Comment


                • #9
                  I agree and we are working on a more advanced mapping solution for the M2 release. The current SimpleMongoConverter only handles basic JavaBeans and relies on either an _id or id property. We'll try to add some configurability to the SimpleMongoConverter but annotation support is planned for the more advanced mapping solution that we are just starting to work on.

                  Comment


                  • #10
                    The M2 mapping support will allow you to put an @Id annotation on any field (or it will look for an ObjectId or String named either "id" or "_id") but that won't put a property into the document named by that field name.

                    For example, given:

                    Code:
                    class Person {
                      @Id
                      private String empId;
                    }
                    I won't have a document that looks like:

                    Code:
                    {
                      "_id": ObjectId("blahblahblah"),
                      "empId": "blahblahblah",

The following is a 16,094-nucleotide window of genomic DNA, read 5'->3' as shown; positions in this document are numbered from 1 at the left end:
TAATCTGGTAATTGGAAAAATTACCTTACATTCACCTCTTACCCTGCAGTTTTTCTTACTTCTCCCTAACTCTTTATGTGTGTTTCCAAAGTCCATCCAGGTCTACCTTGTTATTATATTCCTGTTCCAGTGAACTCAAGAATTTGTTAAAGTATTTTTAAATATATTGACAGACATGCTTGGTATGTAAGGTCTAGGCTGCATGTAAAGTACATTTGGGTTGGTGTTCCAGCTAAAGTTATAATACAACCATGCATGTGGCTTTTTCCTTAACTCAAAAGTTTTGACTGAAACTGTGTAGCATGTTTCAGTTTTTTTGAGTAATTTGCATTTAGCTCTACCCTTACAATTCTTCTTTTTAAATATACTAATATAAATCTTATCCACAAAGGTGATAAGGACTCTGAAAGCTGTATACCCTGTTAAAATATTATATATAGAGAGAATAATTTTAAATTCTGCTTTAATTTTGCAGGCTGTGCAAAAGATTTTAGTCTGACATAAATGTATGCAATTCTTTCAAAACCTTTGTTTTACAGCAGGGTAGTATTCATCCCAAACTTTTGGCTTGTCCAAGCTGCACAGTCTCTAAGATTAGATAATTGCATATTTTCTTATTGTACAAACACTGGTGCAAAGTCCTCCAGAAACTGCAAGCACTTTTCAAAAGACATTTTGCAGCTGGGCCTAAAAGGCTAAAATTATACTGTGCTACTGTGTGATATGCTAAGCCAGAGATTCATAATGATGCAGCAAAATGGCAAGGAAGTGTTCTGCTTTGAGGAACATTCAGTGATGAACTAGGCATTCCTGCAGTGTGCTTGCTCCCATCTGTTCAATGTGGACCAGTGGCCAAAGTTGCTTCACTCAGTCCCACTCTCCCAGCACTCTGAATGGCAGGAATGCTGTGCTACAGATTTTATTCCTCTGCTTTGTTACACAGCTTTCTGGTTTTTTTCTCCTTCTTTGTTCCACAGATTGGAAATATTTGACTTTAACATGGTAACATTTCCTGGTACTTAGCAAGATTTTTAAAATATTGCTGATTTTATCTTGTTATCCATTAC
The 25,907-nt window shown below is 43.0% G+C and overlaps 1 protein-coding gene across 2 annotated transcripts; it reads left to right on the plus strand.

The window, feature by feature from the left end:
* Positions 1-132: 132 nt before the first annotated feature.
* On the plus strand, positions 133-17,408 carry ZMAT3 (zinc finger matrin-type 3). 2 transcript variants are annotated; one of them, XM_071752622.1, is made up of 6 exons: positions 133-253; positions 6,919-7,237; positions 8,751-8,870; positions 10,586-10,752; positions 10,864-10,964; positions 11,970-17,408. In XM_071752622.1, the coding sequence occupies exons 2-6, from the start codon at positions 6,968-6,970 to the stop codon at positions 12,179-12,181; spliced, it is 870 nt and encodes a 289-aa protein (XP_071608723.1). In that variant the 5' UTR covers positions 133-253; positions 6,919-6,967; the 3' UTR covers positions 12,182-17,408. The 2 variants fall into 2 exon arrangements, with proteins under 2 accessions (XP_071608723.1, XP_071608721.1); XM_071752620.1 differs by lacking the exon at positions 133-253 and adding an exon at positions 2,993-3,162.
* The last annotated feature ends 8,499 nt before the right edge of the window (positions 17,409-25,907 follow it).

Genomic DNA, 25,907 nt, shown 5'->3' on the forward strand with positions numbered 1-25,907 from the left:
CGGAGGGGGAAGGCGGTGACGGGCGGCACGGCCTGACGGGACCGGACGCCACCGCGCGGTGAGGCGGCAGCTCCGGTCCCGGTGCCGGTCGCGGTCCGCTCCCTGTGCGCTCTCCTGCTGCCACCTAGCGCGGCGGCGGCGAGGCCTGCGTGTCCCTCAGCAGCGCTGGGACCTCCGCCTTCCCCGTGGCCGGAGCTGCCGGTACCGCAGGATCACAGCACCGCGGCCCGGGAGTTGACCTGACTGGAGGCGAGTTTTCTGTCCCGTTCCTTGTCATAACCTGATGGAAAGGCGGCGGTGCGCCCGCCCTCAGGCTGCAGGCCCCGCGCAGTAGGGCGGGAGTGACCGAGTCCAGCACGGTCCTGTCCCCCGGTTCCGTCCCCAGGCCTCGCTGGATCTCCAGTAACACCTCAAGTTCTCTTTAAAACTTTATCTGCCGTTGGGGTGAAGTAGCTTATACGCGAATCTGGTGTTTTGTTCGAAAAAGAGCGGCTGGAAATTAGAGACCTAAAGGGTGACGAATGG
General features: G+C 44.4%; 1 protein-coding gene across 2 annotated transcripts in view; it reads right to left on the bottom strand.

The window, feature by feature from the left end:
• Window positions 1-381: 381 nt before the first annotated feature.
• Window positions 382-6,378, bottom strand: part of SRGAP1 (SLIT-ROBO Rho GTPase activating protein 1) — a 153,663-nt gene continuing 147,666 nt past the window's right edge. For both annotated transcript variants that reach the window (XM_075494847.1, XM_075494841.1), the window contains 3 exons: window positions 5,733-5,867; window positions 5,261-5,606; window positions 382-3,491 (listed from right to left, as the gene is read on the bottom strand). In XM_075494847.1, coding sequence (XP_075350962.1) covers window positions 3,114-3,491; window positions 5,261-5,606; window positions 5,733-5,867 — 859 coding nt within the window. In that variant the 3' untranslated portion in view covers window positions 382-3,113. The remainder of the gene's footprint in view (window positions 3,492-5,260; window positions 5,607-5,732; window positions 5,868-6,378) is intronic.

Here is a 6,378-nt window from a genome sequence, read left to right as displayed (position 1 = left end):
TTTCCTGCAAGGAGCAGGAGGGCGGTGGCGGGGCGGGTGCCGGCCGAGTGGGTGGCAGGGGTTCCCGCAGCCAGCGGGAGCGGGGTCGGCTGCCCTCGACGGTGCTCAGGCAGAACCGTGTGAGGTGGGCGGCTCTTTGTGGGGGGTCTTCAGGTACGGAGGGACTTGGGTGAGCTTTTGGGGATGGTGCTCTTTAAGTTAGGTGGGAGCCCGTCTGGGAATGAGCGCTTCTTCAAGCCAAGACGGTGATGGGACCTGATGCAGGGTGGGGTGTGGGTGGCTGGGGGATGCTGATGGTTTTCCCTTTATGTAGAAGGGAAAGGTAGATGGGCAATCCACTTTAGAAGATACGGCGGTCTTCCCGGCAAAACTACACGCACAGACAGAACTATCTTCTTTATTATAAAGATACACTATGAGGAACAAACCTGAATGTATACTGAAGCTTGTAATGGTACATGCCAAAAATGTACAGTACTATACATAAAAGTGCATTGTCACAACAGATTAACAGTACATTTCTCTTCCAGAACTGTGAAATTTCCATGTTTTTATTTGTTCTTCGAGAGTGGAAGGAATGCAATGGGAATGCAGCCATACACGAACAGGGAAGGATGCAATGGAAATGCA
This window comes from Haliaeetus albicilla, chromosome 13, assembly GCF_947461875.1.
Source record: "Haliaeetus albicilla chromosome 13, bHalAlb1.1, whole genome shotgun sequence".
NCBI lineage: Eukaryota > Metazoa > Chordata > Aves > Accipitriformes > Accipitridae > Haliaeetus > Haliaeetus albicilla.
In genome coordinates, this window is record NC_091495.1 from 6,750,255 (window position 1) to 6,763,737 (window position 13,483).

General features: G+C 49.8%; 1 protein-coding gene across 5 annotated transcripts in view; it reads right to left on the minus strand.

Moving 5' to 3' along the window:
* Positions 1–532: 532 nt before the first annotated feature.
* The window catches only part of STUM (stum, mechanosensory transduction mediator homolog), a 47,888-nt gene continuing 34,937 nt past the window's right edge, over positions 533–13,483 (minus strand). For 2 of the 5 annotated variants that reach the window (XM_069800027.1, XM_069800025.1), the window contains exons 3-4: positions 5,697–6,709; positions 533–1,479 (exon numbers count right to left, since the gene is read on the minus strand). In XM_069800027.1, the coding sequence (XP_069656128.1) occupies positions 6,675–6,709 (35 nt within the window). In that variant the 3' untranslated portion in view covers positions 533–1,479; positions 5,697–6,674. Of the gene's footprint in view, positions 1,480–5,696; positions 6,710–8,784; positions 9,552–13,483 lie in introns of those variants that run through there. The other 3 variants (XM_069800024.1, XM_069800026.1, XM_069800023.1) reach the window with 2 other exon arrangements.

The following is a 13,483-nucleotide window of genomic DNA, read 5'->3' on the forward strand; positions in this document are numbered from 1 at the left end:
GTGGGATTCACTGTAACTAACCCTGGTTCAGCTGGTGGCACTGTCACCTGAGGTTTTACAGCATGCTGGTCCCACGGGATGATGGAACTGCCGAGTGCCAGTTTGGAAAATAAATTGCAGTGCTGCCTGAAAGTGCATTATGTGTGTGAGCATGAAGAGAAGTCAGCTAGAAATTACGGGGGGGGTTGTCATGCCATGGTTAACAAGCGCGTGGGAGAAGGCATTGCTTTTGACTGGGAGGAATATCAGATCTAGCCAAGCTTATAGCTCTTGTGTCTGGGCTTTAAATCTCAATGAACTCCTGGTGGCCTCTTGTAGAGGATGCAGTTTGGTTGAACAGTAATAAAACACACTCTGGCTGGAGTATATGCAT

...other properties...
                    }
                    It will transliterate the "empId" property to "_id". Is this okay? Or are you wanting both an "_id" and an "empId" property to appear on the document?

                    Comment


                    • #11
                      If i remove my id property and add a custim field for my application(UUID) i get an Exception when i use the Repositories. IllegalArgumentException: property _id or id not found.

                      Comment


                      • #12
                        Hi Matthias, could you please open a bug for that inside our JIRA and give some more context (stack trace, entity fields, query method name)?

                        Thanks,
                        Ollie

                        Comment


                        • #13
                          Well, i don't have an account for JIRA and i don't know if it overlaps with the existing Ticket

                          https://jira.springsource.org/browse/DATADOC-44

                          My original problem is described in this topic:

                          http://forum.springsource.org/showthread.php?t=106587

                          Maybe i misunderstood how to handle Ids (PKs in RDMBM) with spring-data / mongodb